Alison Byrne took offense, asking “In other words, promote intellectual debate until someone disagrees with you.”
Karen Braun, who blogs at spunkyhomeschool.blogspot.com, also criticized Hirshman for admitting that she tuned out some critics. Braun is a college-educated mother of 6 who, as her blog name might suggest, homeschools her children. She notes that it might be possible that “the ‘queen bee’ of the working woman has been dethroned by a growing number of little bees busy in the blogosphere and she doesn't like it? Today, the voices of stay at home moms can be heard by anyone willing to click over and read what we're saying…Slowly women are catching a vision, one blog at a a time, for what their heart told them was true all along - being a wife and mother is the most lucrative career around.”
The conversation continues, with some nuance, from women writing that the negative reaction to Hirshman is not simply about the issue, but more about “her arrogance dictating what women should do,” and that Hirshman needs to acknowledge the value in raising children as not just a series of backbreaking repetitive tasks, but also the most important job any person, man or woman, could undertake.Others suggest that the conversation needs to shift to the public policy arena, with more realistic options affordable childcare and flexible employment.
And Brad Wilcox and Elizabeth Marquardt at Family Scholars respond directly to Hirshman. Marquardt takes issue with Hirshman’s broad characterization of the site as evangelical. She then asks: “Since when does getting a paycheck from “the man” make for a life well-lived?” and Wilcox chimes in with statistics that seem to suggest it doesn’t.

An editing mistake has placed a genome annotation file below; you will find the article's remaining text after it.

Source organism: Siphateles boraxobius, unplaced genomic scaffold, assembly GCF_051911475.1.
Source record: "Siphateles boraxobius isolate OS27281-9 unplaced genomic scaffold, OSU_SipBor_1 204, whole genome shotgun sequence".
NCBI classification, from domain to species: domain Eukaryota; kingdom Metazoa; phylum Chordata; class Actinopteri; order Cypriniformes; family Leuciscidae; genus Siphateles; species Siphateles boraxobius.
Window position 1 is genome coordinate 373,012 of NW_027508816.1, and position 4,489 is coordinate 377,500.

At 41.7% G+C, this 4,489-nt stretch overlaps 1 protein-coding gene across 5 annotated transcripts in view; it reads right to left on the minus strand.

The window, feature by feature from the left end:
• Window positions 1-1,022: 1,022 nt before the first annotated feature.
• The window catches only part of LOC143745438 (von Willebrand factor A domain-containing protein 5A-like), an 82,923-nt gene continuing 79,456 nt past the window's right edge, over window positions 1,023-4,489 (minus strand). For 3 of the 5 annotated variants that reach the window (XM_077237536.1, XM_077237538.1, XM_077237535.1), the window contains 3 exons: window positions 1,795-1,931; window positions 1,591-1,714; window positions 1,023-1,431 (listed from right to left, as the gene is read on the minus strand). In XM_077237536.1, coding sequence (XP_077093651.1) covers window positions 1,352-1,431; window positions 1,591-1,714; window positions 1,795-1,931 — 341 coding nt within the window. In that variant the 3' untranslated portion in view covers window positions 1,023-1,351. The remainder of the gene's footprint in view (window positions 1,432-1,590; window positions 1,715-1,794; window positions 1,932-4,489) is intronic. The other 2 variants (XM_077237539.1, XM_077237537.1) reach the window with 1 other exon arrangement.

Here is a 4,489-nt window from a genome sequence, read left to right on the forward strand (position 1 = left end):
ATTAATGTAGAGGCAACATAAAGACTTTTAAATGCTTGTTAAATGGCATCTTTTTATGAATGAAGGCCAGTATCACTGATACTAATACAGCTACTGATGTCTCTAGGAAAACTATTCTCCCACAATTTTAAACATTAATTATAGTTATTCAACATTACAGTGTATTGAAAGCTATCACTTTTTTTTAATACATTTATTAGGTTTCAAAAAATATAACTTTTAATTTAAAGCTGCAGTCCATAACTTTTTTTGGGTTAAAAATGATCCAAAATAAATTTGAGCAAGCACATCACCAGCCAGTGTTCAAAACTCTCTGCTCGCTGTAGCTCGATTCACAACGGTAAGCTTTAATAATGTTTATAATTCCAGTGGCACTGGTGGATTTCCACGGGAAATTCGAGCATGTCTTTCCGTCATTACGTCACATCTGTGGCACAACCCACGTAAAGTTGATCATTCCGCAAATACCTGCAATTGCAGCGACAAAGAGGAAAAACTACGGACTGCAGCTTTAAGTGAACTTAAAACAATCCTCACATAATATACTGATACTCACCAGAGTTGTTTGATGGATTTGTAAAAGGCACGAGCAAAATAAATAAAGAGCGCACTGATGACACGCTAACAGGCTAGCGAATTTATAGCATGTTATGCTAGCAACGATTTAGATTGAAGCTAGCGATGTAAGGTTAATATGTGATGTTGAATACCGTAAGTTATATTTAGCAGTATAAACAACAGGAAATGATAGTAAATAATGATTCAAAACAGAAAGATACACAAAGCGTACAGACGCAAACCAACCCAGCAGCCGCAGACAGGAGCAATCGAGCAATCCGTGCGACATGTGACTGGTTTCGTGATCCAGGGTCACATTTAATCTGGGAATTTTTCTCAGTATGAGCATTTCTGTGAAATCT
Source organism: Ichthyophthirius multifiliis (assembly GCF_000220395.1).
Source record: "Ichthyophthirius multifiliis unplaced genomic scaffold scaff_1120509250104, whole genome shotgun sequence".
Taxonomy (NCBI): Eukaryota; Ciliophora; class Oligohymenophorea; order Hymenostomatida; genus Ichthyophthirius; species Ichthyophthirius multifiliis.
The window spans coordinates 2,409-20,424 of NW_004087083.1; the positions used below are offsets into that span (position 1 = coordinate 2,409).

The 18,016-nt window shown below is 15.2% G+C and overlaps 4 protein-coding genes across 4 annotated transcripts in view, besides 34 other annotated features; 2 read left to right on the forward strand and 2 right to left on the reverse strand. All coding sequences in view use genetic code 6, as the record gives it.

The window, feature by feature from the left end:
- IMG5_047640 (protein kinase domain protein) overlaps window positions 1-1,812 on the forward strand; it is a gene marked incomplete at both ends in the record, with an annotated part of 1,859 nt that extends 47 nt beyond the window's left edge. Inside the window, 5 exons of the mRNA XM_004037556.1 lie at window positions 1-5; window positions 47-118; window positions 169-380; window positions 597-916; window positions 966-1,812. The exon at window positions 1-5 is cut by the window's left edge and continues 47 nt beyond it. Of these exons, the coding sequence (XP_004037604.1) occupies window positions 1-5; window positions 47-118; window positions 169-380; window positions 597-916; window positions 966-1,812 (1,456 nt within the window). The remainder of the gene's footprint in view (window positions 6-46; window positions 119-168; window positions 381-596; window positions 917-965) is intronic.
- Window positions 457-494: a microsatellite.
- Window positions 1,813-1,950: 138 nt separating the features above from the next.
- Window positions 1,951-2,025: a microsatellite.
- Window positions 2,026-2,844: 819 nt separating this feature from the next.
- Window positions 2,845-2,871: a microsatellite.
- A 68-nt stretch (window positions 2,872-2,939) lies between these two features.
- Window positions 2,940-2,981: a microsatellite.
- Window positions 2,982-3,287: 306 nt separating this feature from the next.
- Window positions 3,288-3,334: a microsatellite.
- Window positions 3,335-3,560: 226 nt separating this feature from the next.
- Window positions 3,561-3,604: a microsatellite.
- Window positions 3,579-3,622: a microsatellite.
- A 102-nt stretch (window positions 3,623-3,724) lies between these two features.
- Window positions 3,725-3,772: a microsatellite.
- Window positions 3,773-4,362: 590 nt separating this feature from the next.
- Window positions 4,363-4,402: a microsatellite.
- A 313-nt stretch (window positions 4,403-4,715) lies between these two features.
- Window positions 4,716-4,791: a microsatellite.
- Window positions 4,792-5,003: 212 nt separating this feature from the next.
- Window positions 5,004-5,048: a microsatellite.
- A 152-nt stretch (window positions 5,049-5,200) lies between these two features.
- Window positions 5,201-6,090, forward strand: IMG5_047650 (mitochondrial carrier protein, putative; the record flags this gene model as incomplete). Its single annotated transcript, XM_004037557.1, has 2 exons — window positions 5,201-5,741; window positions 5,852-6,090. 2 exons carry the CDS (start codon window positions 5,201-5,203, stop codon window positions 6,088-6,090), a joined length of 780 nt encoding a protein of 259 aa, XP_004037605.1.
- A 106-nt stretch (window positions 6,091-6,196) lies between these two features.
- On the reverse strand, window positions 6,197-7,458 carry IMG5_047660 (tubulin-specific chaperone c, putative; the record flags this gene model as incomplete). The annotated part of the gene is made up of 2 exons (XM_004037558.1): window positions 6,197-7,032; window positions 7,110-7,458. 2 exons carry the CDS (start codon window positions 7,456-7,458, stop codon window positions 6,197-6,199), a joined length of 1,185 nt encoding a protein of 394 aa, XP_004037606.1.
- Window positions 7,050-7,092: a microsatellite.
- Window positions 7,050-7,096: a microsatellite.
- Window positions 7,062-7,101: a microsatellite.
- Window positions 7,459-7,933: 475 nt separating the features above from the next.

Hirshman was online, responding to 500+ messages on her site. She shared some personal stories and noted that one main theme emerging is the need for “regime change”.
She also said, as many have noticed, “I have an unnatural taste for judgment,” which is why she encourages readers to hit her Web site: gettoworkmanifesto.com and contact her there.
Father's Day Outlook wasn't all about Hirshman. Many Iraq-focused bloggers pick up on the Baghdad embassy cable and note how perilous it is even for employees at the "fortress-like US embassy in Iraq." Most express disappointment and sadness at the details in the memo, and very little surprise at how grim the picture actually is. Finally, as noted above, Linda Hirshman wasn't the only online personality featured in Outlook for whom bloggers expressed concern. Joe Lauria wrote about the reporter Jason Leopold's dubious tactics in obtaining his Rove "scoop." And while many bloggers excoriate Lauria, some are concerned for Leopold and his journalistic ethics. One, in particular, is Jeff Gannon, who is still blogging away at jeffgannon.com after his brief moment in the White House press corps spotlight. He says: "Get this guy some help--fast." Wise words from a man who would know from the perils of online journalism.